First Sentence: In September of 1983, an art dealer by the name of Gianfranco Becchina approached the J. Paul Getty Museum in
Cover Blurb: Drawing on cutting-edge neuroscience and psychology to reveal that the difference between good decision making and bad has less to do with how much information we process than with our ability to focus on a few, particular details, Gladwell shows how we all can become better decision makers—in our homes, in our offices, and in everyday life.
Random Thoughts: Blink is nonfiction at its best. Told in a series of anecdotes to illustrate rapid decision-making, the first two seconds when you first meet someone or you walk into a house you’re planning to buy for the first time, for example, and you make a series of instantaneous assumptions. Blink is about those two seconds. It is a fascinating and entertaining read.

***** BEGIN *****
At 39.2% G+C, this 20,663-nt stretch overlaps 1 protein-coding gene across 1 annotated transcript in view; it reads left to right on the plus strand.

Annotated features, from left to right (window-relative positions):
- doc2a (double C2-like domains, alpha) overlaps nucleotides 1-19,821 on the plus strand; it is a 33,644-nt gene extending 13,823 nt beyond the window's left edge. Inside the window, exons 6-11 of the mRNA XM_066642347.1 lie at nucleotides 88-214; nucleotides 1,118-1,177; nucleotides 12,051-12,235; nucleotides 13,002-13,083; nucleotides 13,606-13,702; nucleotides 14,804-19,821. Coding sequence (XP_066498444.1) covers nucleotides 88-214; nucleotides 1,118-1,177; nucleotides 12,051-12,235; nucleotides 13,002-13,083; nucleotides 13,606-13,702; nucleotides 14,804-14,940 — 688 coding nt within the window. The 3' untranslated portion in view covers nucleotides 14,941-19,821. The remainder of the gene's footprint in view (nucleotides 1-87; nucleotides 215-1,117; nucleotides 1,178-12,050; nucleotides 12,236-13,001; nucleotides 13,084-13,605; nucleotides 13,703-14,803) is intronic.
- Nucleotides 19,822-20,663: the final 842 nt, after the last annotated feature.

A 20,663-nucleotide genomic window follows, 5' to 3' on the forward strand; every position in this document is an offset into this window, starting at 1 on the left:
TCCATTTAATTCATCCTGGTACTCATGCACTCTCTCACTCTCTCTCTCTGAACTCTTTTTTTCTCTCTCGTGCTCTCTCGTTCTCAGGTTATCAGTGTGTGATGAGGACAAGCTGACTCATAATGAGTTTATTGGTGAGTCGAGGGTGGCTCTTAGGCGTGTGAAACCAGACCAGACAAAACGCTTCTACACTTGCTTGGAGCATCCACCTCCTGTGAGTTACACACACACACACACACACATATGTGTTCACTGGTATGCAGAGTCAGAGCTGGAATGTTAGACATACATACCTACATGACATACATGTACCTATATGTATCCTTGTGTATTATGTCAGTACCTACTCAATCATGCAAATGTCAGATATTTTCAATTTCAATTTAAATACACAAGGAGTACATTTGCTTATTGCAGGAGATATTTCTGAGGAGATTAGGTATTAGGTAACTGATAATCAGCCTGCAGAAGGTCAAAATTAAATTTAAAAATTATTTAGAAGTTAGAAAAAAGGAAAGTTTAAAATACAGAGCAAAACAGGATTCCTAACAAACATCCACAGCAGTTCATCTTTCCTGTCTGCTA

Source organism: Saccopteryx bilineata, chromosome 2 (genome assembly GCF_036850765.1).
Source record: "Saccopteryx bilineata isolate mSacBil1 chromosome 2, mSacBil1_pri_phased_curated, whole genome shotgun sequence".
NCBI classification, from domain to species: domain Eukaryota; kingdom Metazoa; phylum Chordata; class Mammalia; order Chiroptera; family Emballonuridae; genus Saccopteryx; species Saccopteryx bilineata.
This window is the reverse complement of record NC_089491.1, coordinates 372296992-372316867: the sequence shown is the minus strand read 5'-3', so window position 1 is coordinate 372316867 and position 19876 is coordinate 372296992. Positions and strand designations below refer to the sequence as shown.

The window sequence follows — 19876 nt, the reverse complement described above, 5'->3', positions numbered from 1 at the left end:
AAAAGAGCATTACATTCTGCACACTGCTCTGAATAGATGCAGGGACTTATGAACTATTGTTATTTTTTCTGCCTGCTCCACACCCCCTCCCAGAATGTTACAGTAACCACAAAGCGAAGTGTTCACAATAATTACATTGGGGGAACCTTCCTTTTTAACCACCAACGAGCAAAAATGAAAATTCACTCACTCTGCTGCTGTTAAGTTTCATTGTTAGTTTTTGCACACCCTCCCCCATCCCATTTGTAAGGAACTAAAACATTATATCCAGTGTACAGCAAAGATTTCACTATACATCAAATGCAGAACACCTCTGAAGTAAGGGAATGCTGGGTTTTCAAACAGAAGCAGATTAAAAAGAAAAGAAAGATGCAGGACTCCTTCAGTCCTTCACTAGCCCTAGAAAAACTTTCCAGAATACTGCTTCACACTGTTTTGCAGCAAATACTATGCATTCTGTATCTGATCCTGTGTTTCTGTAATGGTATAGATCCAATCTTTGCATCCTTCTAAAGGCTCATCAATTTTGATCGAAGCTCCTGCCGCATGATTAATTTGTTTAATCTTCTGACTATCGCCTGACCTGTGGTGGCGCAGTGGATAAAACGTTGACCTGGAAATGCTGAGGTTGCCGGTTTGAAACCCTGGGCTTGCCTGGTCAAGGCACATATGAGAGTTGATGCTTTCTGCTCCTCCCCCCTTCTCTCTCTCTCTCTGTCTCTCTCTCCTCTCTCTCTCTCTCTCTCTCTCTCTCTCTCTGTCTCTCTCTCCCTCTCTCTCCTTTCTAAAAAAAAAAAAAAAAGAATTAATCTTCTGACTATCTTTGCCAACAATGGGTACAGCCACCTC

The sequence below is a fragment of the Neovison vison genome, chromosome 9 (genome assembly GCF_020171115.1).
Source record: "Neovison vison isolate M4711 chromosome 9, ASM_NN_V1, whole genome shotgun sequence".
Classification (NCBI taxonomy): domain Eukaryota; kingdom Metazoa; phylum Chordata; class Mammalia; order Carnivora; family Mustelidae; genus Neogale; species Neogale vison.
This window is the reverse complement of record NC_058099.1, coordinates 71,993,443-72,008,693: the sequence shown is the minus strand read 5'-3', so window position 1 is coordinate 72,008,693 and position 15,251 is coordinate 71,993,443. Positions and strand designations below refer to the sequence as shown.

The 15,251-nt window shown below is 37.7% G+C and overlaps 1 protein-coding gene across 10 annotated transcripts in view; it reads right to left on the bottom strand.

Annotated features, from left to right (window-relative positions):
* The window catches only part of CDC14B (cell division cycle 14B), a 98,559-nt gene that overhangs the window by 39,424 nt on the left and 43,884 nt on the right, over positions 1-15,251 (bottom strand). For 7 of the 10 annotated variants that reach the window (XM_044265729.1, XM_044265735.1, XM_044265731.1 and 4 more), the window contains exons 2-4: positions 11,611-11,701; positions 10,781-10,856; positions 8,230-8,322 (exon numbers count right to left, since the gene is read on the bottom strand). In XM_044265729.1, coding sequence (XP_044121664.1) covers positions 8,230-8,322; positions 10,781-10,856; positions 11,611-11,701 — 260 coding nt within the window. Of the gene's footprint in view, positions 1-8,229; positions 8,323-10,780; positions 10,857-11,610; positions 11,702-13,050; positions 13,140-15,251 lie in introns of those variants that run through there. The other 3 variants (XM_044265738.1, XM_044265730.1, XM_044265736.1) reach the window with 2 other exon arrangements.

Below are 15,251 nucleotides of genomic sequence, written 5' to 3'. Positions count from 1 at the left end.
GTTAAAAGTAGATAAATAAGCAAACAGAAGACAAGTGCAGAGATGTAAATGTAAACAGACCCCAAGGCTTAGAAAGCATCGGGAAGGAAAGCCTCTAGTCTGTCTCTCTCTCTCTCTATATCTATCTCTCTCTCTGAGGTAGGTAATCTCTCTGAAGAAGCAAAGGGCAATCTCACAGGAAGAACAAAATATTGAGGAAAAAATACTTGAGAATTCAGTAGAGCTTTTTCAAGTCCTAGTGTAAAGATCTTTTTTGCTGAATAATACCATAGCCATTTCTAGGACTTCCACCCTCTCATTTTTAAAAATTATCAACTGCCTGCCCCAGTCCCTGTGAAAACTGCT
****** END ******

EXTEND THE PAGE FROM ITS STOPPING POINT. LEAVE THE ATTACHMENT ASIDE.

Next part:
Favorite example: The outcome of the war games played by the Pentagon.
“This is the critical lesson of improv, and it is also a key in understanding the puzzle of the Millenium Challenge: spontaneity isn’t random.” (p. 114)
“In life, most of us are highly skilled at suppressing action.” (p. 114)
“Van Riper carried this lesson with him when he took over the helm of Red Team. “The first thing I told our staff is that we would be in command and out of control,“ Van Riper says, echoing the words of the management guru Kevin Kelly.” (p. 118)
“The key to good decision making is not knowledge. It is understanding. We are swimming in the former. We are desperately lacking in the latter.” (p. 265)
Interesting Tidbits: Gladwell's Web site with a Q & A and reading guide for Blink
Rating: B+ (Entertaining, happy I read it. I'd recommend it.)Also reviewed by:
A Striped Armchair